Order of the Day: Militant and Sustained Protests
R Arun Kumar
MILITANT and sustained protests have become the new norm in many countries. Just a few days back (November 17), the Yellow Vests (gilets jaunes) protests in France observed their first anniversary, protests in Haiti breached the ten-week mark, while the Chilean protests crossed thirty days, similarly in Lebanon and Iraq. On the other hand, Bolivia and Iran have now joined the long list of countries that are witnessing major protest demonstrations.
Immediately after the coup in Bolivia, workers and indigenous people started huge protests demanding the restoration of Evo Morales to presidency. The right-wing enactors of coup launched a witch hunt against the Left, progressive forces, leaders of various social movements and particularly on indigenous people. The self-proclaimed president Anez called the indigenous people ‘satanists’ and that they should go back to the highlands, as the “city does not belong to them”, displaying her arrogant contempt and racial hatred.
Anez signed a decree providing immunity from criminal prosecution to the Bolivian armed forces for their actions in restoring ‘order’ and ‘controlling citizens’. This law is similar to the AFSPA, we have in our country. Buoyed by this immunity, armed forces attacked people demonstrating in Cochabamba, killing nine demonstrators. In another city, El Alto, they used armoured vehicles and helicopters to attack protesters blocking access to a major gas plant in the city. According to the country's human rights commission, 19 people had died since October 20. Undeterred by the brutal attack of the armed forces, tens of thousands of Bolivians are taking to the streets every day denouncing the killings and the new government.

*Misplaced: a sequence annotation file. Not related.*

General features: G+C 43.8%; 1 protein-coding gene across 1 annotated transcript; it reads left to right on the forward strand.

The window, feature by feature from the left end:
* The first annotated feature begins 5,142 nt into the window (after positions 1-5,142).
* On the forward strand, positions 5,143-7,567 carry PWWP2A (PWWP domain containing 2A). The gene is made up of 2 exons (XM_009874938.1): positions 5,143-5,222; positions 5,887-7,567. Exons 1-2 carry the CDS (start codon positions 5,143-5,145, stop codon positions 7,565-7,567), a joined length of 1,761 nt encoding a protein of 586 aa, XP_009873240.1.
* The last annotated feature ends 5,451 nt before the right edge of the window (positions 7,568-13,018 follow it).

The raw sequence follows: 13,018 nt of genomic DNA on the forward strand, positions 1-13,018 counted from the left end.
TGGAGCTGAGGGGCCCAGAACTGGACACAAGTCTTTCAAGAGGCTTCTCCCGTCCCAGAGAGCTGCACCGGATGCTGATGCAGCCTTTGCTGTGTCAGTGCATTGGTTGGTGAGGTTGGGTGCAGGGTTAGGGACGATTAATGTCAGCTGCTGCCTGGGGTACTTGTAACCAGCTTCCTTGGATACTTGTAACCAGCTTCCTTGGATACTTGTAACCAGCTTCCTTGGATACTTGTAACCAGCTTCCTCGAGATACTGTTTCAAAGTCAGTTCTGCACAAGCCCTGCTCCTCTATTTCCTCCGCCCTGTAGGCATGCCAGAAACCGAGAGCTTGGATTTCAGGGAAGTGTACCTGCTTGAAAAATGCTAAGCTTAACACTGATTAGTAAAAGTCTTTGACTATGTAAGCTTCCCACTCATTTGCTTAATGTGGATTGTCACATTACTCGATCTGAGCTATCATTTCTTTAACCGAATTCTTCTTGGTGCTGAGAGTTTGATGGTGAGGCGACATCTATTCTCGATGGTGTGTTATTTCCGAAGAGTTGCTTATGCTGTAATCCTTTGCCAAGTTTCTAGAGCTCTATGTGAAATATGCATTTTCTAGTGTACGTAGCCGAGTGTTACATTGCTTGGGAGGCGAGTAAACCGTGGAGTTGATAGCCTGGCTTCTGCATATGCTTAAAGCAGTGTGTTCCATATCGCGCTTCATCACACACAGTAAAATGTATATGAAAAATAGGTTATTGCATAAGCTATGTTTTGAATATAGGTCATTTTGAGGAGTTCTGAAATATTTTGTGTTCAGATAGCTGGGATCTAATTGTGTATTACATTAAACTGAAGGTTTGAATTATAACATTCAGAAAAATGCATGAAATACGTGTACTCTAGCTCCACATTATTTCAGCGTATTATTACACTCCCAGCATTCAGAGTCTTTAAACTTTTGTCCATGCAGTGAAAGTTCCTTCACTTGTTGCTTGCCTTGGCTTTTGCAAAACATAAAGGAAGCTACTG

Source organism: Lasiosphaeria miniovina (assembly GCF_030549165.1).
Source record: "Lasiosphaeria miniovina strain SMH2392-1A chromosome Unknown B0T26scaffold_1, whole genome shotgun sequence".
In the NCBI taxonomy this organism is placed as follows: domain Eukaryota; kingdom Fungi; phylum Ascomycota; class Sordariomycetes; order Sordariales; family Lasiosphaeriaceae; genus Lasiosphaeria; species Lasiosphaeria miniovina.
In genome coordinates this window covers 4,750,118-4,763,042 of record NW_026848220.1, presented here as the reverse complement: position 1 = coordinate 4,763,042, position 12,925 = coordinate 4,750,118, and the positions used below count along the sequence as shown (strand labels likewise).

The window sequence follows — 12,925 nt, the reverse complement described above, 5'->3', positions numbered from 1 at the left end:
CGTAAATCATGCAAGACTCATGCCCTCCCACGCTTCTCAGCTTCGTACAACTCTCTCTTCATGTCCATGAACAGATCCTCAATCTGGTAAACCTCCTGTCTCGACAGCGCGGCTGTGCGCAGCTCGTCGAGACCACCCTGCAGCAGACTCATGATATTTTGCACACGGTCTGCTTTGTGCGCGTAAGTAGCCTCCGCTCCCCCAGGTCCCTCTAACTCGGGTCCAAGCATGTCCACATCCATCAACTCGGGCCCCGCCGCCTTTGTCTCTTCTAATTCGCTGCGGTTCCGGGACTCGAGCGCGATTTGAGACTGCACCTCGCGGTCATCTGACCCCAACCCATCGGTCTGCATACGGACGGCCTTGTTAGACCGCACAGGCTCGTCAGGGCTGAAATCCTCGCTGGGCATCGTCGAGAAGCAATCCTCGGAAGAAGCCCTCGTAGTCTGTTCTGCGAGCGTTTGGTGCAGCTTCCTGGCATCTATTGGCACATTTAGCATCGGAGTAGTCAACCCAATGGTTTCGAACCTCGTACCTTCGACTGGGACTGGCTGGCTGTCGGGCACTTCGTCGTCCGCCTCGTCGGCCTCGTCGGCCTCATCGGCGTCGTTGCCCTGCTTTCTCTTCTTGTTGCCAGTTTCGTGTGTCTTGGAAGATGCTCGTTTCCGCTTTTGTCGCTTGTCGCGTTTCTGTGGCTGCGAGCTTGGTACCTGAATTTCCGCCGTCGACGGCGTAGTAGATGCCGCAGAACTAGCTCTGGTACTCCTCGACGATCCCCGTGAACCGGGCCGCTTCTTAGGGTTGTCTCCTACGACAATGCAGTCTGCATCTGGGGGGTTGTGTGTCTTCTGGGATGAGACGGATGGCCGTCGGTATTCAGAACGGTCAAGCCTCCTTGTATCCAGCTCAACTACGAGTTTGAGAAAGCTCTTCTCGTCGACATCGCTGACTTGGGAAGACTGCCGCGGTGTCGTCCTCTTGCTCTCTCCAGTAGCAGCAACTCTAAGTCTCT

Anez also bared the intentions of the Bolivian ruling classes when she stated that the Movement for Socialism (MAS), the party represented by Morales, “does not have guaranteed participation in the next elections”. The ruling classes intend to bar both Morales and also his party from contesting as they fear popular opinion, which would certainly be expressed in favour of Morales and MAS. The coup leadership started distancing from all the progressive measures initiated by Morales and as a first step, has already broken ties with Venezuela and is sending back more than 700 Cuban medical professionals. They had even arrested some Cuban doctors, who were later released after immense pressure from the local people. It is these measures that are reminding the Bolivians of their hard days during the earlier neoliberal regimes and making them join the protests against the coup.
AN YEAR OF GILETS JAUNES
Gilets jaunes protests in France are taking place continuously on the roundabouts and road junctions for the last 53 weeks, or one year. All these weeks, every Saturday, mass demonstrations were held in major French cities with citizens occupying the roundabouts. These protests caught the imagination of the French and gained wide popularity and participation. At their height, nearly 300,000 people were on the streets in Paris alone. After a year, the crowds are definitely not so huge, but people still believe that these protests have played an important role and still have got an important role to play. Many people believe that these protests resulted in increasing the purchasing power of the poorest and in strengthening democracy in the society. And importantly according to a study, “76 per cent of French people think the gilets jaunes protests could take off again, for the people’s concerns have not been met”.